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Re: Consensus on MT-, AS- and AC-Safety docs.
- From: Torvald Riegel <triegel at redhat dot com>
- To: Alexandre Oliva <aoliva at redhat dot com>
- Cc: "Joseph S. Myers" <joseph at codesourcery dot com>, "Carlos O'Donell" <carlos at redhat dot com>, GNU C Library <libc-alpha at sourceware dot org>, Rich Felker <dalias at aerifal dot cx>
- Date: Mon, 02 Dec 2013 18:29:50 +0100
- Subject: Re: Consensus on MT-, AS- and AC-Safety docs.
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On Mon, 2013-12-02 at 04:21 -0200, Alexandre Oliva wrote:
> On Dec 1, 2013, Torvald Riegel <firstname.lastname@example.org> wrote:
> > In another email, I mentioned a couple of choices that a definition of
> > MT-Safe will have to make.
> To be blunt, I can't see that your choice of formal-ish modeling
> language is sufficiently expressive to capture the kind of abstract
> specifications present in POSIX, so I didn't put any time into trying to
> translate my internal conceptual framework into what you proposed, or
> those choices to my conceptual framework.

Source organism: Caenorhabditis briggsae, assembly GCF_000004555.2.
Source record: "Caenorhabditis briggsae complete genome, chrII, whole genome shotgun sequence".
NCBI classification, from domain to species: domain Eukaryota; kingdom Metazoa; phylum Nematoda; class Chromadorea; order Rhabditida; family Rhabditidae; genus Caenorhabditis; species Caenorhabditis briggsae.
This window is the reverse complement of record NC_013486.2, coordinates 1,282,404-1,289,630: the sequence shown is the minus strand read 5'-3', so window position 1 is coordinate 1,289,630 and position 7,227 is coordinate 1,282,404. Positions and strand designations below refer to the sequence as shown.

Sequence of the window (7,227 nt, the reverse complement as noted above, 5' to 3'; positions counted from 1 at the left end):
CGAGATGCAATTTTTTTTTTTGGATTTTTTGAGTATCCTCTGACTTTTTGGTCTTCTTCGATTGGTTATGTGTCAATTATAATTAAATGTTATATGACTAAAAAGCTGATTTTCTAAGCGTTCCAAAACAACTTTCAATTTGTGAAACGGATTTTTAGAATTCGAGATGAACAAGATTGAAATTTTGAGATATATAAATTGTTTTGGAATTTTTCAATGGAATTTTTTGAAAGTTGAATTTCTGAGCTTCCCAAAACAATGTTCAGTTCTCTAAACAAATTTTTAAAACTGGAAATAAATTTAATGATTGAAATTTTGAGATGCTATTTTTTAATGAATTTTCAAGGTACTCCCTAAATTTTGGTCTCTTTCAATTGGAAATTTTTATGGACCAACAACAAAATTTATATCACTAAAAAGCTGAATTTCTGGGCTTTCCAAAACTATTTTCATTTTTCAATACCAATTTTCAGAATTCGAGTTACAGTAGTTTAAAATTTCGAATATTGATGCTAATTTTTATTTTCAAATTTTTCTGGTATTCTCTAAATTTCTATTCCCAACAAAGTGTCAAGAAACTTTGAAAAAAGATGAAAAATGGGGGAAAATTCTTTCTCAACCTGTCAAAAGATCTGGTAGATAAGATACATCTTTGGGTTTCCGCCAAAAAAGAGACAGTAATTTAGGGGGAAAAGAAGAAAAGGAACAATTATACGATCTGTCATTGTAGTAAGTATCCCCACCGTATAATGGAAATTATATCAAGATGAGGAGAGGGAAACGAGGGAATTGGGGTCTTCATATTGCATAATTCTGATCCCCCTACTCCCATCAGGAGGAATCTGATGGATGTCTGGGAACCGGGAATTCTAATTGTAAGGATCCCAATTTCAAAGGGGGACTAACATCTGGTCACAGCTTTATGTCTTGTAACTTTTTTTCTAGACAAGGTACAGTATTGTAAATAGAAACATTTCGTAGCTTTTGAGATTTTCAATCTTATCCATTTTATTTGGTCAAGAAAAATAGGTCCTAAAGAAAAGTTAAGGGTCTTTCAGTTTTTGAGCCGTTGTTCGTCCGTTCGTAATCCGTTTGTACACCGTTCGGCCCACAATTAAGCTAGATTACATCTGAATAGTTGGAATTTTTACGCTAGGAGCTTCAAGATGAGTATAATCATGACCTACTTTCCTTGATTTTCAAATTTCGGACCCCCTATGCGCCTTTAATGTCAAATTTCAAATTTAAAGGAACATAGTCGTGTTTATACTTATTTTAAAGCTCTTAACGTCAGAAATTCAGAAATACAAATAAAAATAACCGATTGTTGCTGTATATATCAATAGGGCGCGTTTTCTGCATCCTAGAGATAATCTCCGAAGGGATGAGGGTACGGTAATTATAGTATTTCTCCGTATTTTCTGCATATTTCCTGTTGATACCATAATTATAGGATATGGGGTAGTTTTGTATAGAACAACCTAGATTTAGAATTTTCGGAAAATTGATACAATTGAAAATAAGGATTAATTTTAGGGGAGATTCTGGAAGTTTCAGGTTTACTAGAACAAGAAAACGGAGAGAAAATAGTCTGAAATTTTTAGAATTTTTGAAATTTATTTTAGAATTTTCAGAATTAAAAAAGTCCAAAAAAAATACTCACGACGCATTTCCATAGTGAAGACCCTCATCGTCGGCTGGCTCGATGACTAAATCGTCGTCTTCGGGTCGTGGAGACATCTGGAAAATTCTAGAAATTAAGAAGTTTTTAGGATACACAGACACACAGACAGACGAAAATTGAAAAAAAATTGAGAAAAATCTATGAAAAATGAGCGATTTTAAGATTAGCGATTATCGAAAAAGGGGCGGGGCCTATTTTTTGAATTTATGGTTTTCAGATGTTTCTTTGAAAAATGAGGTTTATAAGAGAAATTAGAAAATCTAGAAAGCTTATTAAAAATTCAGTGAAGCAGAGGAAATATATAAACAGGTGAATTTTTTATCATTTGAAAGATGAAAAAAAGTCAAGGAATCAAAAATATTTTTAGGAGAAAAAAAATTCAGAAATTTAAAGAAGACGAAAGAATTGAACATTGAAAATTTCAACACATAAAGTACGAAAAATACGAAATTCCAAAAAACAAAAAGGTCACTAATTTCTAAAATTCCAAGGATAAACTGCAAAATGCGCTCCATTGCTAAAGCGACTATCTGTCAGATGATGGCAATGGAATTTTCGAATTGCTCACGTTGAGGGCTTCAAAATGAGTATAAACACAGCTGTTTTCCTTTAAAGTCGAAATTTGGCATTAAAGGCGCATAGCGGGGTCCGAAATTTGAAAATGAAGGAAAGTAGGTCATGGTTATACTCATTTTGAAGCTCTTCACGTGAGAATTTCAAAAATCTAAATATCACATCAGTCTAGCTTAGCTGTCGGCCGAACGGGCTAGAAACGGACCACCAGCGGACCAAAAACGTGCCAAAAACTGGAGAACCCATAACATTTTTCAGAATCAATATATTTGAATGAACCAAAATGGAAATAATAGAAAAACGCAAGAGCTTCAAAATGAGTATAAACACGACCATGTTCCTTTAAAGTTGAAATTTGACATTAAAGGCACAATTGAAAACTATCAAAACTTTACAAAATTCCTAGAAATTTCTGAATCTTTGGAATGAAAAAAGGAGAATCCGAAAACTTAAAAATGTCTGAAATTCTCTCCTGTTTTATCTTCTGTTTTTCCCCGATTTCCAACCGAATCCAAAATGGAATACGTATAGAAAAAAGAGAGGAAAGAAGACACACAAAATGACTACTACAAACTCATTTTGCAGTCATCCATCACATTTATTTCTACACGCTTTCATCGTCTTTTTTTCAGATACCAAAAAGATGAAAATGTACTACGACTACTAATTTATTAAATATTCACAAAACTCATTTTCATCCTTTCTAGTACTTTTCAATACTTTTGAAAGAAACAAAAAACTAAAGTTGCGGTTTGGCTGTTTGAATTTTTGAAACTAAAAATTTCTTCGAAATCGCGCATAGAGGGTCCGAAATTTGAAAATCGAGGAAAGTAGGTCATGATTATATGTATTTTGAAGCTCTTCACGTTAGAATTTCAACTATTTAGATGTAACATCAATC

A formal(-ish) way of expression is just a way to clearly define what
one actually means. It doesn't limit expressiveness in any way. You
wouldn't say that mathematics aren't sufficient to describe what
computers are supposed to do, would you?
> Given infinite time, I guess I could try to figure out the way you
> reason about and formalize this stuff, but that wouldn't be fair if
> you're not willing to meet me half-way.
What I'm trying to reach is a common denominator. IOW, we need to
define everything we don't seem to agree on (or define the base of what
we disagree on, so we can actually discuss the possible solutions).
Thus, I am meeting you half-way, in a way. Given that we also need to
have a definition that is clear for everyone of our users, we need to
define everything that anyone might disagree on, or have a different
initial assumption about. Thus, a formalish, detailed approach is the
way to solve this.
(BTW, it's not the case that I would have a personal obsession with
formal methods or such; but a formal(-ish) approach is simply a tool you
can't avoid for certain problems.)
> Evidently you're not: I asked
> for *concrete* examples of imprecision, and these choices you point out
> are not concrete at all.
On the model's level, they are. Because we want to have a
self-contained definition, that matters. So if a user can be left with
a question like "so, does it mean X or Y" after reading the definition,
we need to clarify this.
> They are problems you perceive in this
> meta-model you came up with, that AFAICT can't even represent the whole
> of what you're trying to model. Given that, I'm not even convinced the
> choices/problems you see aren't artifacts of your model rather than of
> the modeled object (namely the POSIX specs).
The modeled object is *not* the POSIX specs. Instead, the POSIX specs
are trying to define which behavior is allowed under concurrent
execution. Thus, the POSIX specs should *contain* (or be) a model, but